Cut out the tongue and liver, delicaces, and some fillets from the tender part of the shoulder, all I can carry. I strike a fire, skewering some choice on a green stick, roasting it brown and dripping.”

Readers also learn about Native American tribes present in the Ohio Valley in the late 18th century.

Simon Girty’s traitorous legacy in Kentucky is based on several forays during the Revolutionary War, including attacks on Painted Stone Station and Bryan’s Station, and a bloody ambush at Blue Licks.

In 1781 Simon Girty and a band of Wyandots attacked Squire Boone’s Painted Stone Station, near present day Shelbyville, with reports of 60 dead.

Before marching on Bryan’s Station, northeast of Lexington, Simon Girty addressed a council of tribes in Ohio. “Brothers, the long knives have overrun your country, and usurped your hunting grounds…they have destroyed the cane, trodden down the clover, killed the deer and the buffaloes, the bear and raccoon. They are building cabins and making roads on the ground of the Indian camp and warpath.”

In August, 1782, a large force of Indians, Tories, and Canadian Rangers, under the leadership of Alexander McKee, Simon Girty and British officer Capt. William Caldwell surrounded the station. The siege lasted several days but the station could not be taken without artillery, so they withdrew. Two Kentuckians were killed and livestock was slaughtered.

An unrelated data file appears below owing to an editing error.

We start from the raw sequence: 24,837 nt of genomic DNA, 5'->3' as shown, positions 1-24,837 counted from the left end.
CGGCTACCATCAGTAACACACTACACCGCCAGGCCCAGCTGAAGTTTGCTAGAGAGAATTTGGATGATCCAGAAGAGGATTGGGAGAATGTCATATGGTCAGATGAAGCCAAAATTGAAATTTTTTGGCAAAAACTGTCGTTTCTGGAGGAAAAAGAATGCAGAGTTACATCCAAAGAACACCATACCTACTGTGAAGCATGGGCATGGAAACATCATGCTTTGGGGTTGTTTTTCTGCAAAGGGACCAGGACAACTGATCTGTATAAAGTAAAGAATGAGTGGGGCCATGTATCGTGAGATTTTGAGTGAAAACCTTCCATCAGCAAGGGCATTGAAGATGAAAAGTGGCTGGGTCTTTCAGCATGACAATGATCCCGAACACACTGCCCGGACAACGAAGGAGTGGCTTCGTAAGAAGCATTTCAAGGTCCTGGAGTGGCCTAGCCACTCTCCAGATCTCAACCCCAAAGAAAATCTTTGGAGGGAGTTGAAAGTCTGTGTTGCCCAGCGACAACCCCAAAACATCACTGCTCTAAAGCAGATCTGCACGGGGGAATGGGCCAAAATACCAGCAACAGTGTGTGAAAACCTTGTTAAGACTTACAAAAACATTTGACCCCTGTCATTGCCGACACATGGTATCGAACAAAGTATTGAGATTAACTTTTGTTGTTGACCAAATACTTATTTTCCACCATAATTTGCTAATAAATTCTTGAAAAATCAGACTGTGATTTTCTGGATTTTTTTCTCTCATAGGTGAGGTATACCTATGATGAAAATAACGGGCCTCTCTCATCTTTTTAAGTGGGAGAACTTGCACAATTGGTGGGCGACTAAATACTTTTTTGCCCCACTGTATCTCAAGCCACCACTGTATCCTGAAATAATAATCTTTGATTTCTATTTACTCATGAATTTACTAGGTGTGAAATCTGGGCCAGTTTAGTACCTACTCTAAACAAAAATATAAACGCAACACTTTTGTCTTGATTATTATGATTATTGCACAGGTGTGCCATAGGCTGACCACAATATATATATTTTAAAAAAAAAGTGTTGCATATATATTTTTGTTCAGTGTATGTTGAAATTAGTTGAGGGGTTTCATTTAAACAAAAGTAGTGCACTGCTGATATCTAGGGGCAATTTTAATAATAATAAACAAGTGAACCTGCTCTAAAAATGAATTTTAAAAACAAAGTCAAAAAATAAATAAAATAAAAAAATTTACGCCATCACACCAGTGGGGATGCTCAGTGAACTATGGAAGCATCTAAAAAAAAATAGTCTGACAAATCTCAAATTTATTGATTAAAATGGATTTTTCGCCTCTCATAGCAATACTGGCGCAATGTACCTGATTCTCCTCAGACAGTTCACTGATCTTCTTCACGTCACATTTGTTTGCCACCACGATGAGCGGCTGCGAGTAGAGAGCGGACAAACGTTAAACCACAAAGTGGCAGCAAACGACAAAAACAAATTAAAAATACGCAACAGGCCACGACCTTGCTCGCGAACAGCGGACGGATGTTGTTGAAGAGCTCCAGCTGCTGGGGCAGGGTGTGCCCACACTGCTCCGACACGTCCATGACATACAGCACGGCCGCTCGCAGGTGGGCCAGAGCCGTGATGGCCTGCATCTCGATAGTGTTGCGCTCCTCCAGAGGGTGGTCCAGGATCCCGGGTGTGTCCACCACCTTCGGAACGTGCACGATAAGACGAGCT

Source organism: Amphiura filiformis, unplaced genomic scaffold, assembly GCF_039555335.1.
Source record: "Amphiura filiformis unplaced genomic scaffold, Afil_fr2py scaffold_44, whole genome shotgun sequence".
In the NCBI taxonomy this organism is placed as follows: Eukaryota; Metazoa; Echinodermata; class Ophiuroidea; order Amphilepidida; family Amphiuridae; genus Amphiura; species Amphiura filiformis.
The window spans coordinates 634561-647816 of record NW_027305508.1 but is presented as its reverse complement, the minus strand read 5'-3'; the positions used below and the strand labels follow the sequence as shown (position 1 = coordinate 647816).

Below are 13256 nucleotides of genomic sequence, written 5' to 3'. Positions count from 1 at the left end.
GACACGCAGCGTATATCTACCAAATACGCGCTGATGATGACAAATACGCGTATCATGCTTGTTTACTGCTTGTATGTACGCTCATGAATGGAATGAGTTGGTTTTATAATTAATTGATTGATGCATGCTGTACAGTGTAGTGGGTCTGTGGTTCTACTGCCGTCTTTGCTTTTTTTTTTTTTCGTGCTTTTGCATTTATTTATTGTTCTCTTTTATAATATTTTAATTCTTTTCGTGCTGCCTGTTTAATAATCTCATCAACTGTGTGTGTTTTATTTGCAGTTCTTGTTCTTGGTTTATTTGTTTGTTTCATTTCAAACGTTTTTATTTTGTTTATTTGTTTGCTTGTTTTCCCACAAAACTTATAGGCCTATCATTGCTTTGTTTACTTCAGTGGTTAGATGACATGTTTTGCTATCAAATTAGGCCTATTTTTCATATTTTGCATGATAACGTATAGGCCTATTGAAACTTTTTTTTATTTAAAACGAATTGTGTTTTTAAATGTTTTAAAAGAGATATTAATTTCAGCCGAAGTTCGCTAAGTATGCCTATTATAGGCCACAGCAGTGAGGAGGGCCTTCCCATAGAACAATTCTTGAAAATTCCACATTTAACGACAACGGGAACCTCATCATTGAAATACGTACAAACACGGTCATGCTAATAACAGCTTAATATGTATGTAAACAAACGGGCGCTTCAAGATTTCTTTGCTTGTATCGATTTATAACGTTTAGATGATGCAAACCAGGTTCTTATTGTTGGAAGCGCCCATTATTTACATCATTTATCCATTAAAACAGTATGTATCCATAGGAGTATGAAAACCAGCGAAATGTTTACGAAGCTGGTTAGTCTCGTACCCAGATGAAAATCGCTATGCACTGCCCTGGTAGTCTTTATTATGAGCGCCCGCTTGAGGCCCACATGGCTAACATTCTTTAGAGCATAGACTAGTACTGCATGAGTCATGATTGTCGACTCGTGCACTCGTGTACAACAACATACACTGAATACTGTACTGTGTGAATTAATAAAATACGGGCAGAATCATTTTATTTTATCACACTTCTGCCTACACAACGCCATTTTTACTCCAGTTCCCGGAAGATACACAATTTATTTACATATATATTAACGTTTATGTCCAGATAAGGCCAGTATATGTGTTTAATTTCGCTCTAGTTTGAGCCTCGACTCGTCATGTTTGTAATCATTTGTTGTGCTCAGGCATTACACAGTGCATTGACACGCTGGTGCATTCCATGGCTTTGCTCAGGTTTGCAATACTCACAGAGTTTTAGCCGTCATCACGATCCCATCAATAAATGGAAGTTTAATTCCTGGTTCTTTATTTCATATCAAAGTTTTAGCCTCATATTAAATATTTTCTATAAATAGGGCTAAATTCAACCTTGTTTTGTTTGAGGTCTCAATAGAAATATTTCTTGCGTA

On August 19, at Blue Licks, a ford on the Licking River in present day Robertson County, 180 Kentucky Militiamen caught up with the retreating enemy.

丹尼尔·布恩建议一个侧翼机动,但Kentuckians pressed on. They crossed the river and walked right into an ambush in a ravine, with 77 killed, including Daniel Boone’s son, Israel. The bloody defeat was stunned Kentucky frontier settlers.

Simon Girty died on February, 18, 1818 west of the Detroit River, at Fort Malden, in Canada.

“This evocative work brings to life a complex figure who must permanently dwell in the borderland between myth and fact, one foot in each domain,” wrote the University Press of Kentucky in its marketing release.

Art Lander Jr. is outdoors editor for KyForward. He is a native Kentuckian, a graduate of Western Kentucky University and a life-long hunter, angler, gardener and nature enthusiast. He has worked as a newspaper columnist, magazine journalist and author and is a former staff writer for Kentucky Afield Magazine, editor of the annual Kentucky Hunting & Trapping Guide and Kentucky Spring Hunting Guide, and co-writer of the Kentucky Afield Outdoors newspaper column.


Leave a Comment